The Adjudicator may schedule a pre-hearing conference. The purpose of a pre-hearing conference is to ensure that the hearing runs efficiently by providing the parties with an opportunity to clarify issues in dispute, eliminate issues that are not relevant, discuss what witnesses may be required and consider procedural questions. A pre-hearing conference may be held on a date before the hearing, or at the start of the hearing.


A request for an adjournment must be in writing, include reasons, alternate available dates, and whether the other party consents, and be delivered to the Branch seven days before the scheduled hearing date. Requests for an adjournment will be granted or refused on a case-by-case basis.

Parties should remain prepared to attend the hearing on the originally scheduled date until advised in writing that the adjournment has been granted.

Translation assistance

If a party requires translation assistance, they must bring their own translator, as the Branch does not provide this service. The translator must be someone who is not involved in the complaint as a witness.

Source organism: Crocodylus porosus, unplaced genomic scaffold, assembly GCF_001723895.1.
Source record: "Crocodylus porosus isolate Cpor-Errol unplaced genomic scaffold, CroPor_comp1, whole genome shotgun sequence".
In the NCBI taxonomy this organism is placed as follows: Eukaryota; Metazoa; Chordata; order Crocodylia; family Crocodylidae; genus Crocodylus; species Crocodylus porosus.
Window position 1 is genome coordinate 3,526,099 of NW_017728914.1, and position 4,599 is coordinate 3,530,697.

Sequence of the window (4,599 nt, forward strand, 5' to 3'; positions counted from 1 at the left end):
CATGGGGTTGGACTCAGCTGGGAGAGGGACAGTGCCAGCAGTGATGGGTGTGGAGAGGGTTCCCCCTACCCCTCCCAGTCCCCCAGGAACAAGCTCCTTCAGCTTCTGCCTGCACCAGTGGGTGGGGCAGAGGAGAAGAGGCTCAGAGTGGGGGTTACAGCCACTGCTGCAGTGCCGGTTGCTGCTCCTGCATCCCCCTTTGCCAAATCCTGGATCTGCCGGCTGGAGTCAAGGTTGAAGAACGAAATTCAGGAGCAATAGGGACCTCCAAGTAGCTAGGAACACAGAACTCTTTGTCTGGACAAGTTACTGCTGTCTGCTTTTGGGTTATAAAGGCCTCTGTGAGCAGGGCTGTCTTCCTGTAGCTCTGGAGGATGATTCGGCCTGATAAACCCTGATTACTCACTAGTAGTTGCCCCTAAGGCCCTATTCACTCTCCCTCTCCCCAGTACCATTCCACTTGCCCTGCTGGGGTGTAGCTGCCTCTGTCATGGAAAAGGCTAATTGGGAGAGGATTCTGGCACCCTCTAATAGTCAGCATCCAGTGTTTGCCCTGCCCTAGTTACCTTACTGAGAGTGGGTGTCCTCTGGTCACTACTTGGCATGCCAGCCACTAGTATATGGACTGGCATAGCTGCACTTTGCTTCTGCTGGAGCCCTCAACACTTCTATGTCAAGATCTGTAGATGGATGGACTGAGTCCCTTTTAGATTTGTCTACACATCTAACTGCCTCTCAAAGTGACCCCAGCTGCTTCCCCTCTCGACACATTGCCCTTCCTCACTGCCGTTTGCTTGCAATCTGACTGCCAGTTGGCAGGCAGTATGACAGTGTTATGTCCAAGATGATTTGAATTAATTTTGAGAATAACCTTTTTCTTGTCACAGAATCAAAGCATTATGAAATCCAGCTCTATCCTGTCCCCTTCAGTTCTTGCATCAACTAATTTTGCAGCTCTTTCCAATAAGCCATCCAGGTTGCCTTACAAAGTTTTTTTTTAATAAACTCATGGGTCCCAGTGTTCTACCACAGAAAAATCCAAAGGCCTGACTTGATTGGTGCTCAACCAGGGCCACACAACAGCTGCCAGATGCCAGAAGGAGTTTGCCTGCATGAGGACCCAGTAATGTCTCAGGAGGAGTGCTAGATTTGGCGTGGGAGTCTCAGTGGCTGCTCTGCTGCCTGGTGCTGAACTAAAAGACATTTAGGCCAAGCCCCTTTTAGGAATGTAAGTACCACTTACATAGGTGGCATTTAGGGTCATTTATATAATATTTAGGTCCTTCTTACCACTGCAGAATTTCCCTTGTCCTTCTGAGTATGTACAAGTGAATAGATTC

Attendance at the hearing

If a party does not appear at the scheduled time, the hearing may proceed in the absence of that party, and a decision may be made based on the evidence presented by the party who does appear, and on information in the file.

Giving evidence

In a hearing, the parties and their witnesses give their evidence under oath, and the other party has the right to cross-examine.

If a party sends a representative to a hearing instead of attending personally, the representative must have personal knowledge of the matters he or she will be giving evidence about. If a representative gives an account of matters he or she has only been told about, it may not be admitted as evidence or will be given very little weight.

An employer or a complainant may call witnesses to give evidence. These witnesses may be questioned by the other party. If parties bring written statements to the hearing instead of producing witnesses in person, the contents of those statements may not be admitted as evidence or will be given less weight than if the person who wrote the statement was available to give evidence and to be questioned.

What to expect at the hearing

Only the employer, the complainant and their representatives will be present with the Adjudicator for the entire hearing. Witnesses may not hear the proceedings before they are called to give evidence.

All documents to be used at the hearing must be provided in advance. The Adjudicator may refuse to consider any documents introduced for the first time at the hearing, or may grant the other party an adjournment to review the new documents and prepare a response.